This paper deals with the perception of land (in particular, agricultural land) among the Slovenian population in Istria. It studies the mechanisms of understanding, comprehending, and evaluating the notion of land and changes connected with it in the context of landscape changes in the twentieth century. The empirical section, which traces the processes of grounded theory, was carried out using ATLAS.ti software. The result of an analysis of 147 specialized and general texts yielded several mutually coordinated and connected aspects of the land that reveal a diverse social conception of the land and land dynamics, and that express the close interconnectedness of material and intangible elements, as well as their underlying processes.
In this study the results of field-based geomorphological mapping and results obtained with the use of geoinformatic tools were compared. In the field, the relief forms were determined with the use of geomorphological mapping, whereas two geoinformation tools were used in computer analysis: the method of comparison of smoothed digital elevation model with the original and the method of Surface Specific Points. The analysis was conducted on study area at Koprivniško podolje with digital elevation model 12.5 m. Comparison of results of the methods revealed that 65.5–100 % different concave relief forms, determined with the use of geomorphological mapping were confirmed with the use of comparison of smoothed with original digital elevation model. Surface Specific Points method confirmed 26.4–100 % concave relief forms. Vice versa, with the use of geomorphological mapping, 74 % of concave relief forms, determined with the use of comparison of smoothed with original elevation model, and 65.2–69.5 % of gullies and depressions, determined with the Surface Specific Points method, were confirmed.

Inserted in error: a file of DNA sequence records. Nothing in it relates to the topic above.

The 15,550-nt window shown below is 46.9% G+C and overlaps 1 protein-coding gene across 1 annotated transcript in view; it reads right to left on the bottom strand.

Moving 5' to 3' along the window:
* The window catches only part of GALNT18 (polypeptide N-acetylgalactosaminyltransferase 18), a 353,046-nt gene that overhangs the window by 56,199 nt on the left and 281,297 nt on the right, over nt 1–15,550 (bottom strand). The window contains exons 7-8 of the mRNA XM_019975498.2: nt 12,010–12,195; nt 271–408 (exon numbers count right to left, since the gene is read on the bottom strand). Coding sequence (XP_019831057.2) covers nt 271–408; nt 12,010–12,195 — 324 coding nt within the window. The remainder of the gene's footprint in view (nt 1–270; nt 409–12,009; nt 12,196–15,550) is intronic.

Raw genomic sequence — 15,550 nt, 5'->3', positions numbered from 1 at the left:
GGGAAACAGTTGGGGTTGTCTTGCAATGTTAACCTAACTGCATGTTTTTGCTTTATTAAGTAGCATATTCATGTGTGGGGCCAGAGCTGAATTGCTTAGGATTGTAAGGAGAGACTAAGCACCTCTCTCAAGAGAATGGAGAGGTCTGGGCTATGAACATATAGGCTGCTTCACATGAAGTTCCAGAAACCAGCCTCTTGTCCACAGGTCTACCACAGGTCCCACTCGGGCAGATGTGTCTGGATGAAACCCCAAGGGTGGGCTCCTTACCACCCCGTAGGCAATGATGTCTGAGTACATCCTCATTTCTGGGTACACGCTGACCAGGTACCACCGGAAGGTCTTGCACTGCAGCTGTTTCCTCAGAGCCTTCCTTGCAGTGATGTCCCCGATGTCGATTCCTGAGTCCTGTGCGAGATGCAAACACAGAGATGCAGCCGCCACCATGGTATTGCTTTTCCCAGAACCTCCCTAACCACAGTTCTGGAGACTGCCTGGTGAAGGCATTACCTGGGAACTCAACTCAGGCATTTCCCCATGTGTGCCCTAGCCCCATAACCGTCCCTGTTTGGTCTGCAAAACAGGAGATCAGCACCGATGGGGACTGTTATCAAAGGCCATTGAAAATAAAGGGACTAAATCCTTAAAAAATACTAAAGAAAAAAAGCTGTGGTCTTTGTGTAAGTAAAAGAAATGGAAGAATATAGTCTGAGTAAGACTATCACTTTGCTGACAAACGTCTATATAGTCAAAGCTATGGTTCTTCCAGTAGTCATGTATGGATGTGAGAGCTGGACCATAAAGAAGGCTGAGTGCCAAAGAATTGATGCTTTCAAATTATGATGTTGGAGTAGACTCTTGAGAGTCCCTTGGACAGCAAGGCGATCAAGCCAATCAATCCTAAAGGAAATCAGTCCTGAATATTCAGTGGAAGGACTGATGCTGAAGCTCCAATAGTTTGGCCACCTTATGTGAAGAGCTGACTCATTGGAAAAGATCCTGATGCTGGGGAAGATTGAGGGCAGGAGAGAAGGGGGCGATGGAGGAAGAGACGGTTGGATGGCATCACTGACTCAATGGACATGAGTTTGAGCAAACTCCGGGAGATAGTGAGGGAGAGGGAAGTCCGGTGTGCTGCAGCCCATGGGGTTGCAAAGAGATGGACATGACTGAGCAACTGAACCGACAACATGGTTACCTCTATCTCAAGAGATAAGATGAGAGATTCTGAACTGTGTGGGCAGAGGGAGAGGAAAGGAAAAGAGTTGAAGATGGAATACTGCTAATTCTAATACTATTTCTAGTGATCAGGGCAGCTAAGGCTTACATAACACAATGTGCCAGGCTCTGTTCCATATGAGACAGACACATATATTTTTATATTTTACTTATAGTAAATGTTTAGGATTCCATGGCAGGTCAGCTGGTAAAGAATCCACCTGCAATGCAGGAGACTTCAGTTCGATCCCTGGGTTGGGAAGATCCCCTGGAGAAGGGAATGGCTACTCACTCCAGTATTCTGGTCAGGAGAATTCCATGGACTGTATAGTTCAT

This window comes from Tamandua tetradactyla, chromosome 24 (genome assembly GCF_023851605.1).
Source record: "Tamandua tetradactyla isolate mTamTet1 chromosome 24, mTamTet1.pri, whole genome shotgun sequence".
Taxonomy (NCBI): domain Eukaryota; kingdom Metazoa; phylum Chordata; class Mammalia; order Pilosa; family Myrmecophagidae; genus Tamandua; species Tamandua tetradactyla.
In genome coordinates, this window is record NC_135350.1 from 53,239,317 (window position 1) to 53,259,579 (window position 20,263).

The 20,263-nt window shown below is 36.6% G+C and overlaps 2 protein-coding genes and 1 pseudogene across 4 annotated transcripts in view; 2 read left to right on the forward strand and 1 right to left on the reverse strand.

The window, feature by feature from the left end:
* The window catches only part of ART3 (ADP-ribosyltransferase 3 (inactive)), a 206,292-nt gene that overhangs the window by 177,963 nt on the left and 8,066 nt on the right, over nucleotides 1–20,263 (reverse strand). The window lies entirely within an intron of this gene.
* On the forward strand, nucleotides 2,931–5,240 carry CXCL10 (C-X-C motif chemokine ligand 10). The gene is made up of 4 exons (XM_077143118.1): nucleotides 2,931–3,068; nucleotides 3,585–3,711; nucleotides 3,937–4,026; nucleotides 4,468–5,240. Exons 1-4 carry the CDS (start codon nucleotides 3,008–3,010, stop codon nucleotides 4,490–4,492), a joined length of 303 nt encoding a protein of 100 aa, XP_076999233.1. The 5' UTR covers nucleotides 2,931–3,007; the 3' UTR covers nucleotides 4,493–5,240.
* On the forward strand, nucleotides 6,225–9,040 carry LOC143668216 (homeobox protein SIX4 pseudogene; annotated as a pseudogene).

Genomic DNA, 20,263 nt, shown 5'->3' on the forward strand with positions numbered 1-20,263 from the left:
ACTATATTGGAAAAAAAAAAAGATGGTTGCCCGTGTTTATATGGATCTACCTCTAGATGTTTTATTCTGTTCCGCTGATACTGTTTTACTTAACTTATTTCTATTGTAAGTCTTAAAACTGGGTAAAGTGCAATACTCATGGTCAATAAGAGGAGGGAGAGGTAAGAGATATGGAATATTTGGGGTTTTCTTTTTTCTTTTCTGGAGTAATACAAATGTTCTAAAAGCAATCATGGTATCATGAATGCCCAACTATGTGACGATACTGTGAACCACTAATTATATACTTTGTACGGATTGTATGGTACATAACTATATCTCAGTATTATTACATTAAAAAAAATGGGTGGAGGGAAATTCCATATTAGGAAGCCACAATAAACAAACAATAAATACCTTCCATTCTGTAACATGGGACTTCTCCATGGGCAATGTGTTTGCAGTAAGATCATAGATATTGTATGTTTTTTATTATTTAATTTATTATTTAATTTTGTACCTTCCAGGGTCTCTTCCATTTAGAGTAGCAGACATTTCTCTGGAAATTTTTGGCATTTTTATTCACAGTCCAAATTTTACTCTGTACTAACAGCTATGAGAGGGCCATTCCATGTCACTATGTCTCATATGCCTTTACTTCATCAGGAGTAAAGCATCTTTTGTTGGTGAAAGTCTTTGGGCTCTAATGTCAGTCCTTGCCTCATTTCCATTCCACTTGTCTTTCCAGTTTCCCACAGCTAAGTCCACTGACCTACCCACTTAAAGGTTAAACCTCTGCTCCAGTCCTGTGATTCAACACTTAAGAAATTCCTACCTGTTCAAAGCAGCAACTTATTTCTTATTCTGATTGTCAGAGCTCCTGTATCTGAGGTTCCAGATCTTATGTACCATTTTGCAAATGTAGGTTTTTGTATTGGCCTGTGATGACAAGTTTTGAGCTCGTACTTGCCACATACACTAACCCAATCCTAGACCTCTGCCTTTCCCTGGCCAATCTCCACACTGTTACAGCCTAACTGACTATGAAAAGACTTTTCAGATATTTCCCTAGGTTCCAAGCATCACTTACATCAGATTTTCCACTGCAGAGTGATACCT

Chapter in the scientific monograph, published by Springer, describes the development of modern geomorphology in Slovenia. The introduction which brings a description of history of geomorphological study in Slovenia is followed by a review of the types of relief and the relief development in Slovenia, in particular of karstic, fluvial, glacial and coastal relief types.